Tomorrow, it'll be a year to the day that Adam Yauch passed away. This morning, at a park in Brooklyn just blocks from where Yauch grew up, his family and friends honored him in a very special way. The former Palmetto Playground — a tiny little slice of green tucked away from the honking trucks and screeching traffic of the BQE — will now, and forevermore, be known as Adam Yauch Park.
The ceremony took place at 11 a.m. this morning, with Adam "Ad-Rock" Horovitz and Yauch's parents in attendance. A program was handed out, which explained that Yauch "grew up in Brooklyn Heights, on State Street, and learned to ride a bicycle in this park that will now bear his name."
We're now waist-deep in awards season, and the Grantland staff would like to take this opportunity to remind all the Oscar, Grammy, and Golden Collar nominees out there that should they have to step up to that podium and take that mic on national television, they owe it to themselves to study up beforehand and see how the pros handle it. Here are our favorite awards show acceptance (and unacceptance) speeches from all corners of the entertainment world.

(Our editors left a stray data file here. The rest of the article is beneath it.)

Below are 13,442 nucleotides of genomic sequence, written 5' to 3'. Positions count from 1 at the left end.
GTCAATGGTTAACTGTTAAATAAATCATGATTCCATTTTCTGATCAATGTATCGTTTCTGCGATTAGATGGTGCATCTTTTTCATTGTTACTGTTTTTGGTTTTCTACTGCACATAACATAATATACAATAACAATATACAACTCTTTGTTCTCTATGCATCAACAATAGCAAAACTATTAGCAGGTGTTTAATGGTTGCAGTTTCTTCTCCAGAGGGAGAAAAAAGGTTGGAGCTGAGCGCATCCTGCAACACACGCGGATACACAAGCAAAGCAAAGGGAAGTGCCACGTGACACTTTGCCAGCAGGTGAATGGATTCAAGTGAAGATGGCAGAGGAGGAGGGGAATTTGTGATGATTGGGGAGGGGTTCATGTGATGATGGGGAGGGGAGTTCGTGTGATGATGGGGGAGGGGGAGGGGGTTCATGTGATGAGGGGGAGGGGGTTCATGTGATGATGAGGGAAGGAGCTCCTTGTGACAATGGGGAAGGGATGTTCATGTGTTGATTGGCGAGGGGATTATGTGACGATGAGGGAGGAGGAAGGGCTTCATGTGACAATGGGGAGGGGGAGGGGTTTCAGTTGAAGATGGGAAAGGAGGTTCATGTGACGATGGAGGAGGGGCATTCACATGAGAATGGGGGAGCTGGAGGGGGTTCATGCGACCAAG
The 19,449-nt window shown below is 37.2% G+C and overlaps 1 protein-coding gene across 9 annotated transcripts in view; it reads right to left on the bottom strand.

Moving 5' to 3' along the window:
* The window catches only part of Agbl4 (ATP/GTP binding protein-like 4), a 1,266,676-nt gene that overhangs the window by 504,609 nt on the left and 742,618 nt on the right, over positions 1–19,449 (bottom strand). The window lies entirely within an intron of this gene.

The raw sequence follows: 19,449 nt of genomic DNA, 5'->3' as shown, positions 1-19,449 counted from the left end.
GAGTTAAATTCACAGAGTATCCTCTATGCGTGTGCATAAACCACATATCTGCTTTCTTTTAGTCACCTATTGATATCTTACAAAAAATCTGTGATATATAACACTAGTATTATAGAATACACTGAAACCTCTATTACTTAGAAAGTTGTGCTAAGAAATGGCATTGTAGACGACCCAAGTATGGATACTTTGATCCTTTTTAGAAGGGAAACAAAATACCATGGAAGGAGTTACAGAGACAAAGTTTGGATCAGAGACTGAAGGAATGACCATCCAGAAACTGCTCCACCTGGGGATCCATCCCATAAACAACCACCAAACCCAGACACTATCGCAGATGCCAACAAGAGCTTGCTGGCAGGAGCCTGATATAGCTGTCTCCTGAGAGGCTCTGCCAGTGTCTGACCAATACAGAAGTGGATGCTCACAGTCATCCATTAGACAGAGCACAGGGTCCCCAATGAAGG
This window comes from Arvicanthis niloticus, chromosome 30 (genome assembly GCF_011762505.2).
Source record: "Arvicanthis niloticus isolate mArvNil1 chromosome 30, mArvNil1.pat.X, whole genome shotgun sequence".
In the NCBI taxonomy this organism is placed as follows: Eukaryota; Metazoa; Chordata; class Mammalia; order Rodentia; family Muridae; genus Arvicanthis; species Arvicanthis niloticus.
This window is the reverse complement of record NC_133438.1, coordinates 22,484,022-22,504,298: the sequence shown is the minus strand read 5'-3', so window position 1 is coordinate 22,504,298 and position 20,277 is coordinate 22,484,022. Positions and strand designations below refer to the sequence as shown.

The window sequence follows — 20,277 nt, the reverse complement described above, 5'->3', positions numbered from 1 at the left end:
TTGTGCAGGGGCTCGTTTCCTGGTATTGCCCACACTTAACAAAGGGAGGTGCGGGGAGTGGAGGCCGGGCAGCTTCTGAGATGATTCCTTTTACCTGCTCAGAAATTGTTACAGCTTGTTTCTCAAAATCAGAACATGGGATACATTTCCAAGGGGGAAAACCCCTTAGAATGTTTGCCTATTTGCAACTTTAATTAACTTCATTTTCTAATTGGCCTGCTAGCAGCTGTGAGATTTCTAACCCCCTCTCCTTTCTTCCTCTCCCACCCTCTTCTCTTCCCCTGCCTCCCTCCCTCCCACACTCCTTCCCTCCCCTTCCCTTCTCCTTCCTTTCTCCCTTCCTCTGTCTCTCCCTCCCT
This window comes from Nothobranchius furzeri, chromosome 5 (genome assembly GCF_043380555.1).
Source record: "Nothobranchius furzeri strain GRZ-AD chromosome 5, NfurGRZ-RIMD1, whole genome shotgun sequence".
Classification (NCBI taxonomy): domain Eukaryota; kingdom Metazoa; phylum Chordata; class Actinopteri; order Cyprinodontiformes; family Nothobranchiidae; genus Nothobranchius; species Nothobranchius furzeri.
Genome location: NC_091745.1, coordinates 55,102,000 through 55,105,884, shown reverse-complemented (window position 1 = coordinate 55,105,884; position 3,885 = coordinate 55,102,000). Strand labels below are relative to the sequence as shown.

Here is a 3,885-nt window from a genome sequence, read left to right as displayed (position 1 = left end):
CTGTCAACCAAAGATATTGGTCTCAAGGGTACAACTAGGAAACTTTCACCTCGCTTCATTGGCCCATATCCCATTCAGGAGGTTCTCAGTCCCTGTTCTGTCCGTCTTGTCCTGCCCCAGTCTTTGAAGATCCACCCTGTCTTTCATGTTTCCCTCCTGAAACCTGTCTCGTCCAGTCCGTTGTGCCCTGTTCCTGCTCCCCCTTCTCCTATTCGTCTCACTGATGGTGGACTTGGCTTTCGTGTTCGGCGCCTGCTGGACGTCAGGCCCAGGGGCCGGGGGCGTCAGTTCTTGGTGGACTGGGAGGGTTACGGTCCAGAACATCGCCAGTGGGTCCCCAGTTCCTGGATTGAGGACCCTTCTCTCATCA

We began this week’s podcast on a somber note, remembering the life, music, and influence of Adam Yauch (1:00), a man whose eclectic taste, in my partner Chris Ryan’s words, basically was the Internet for a generation of ‘90s teens. Then it was back to the present day to consider the wild success of The Avengers (9:40) and the unexpected pleasures of The New Girl (18:45), which ends its first season tonight. We also did our regular roundup of Game of Thrones (26:25) and Mad Men (34:15), focusing on how the characters are knocked around violently on both shows, though it's by generational shifts in the latter and giant, neck-hacking broadswords on the former. What was meant to be a shout-out to Meek Mill’s new mixtape (42:45) quickly devolved into a dissertation on last week's bizarre Rick Ross press conference (and his even more bizarre promotion of the eminently forgettable Walé), but we got it together long enough for the next entry in our Double Down Book Club: Papa Bear himself, James Crumley (48:44). We talked up his masterpiece, The Last Good Kiss, as well as his nuttiest fever dream, Bordersnakes. All told, we learned some very important lessons this week. For instance, two nostrils full of illegal drugs won’t necessarily treat a broken nose — at least not medically — and when in doubt, never (never!) ask Walé a question. Class dismissed!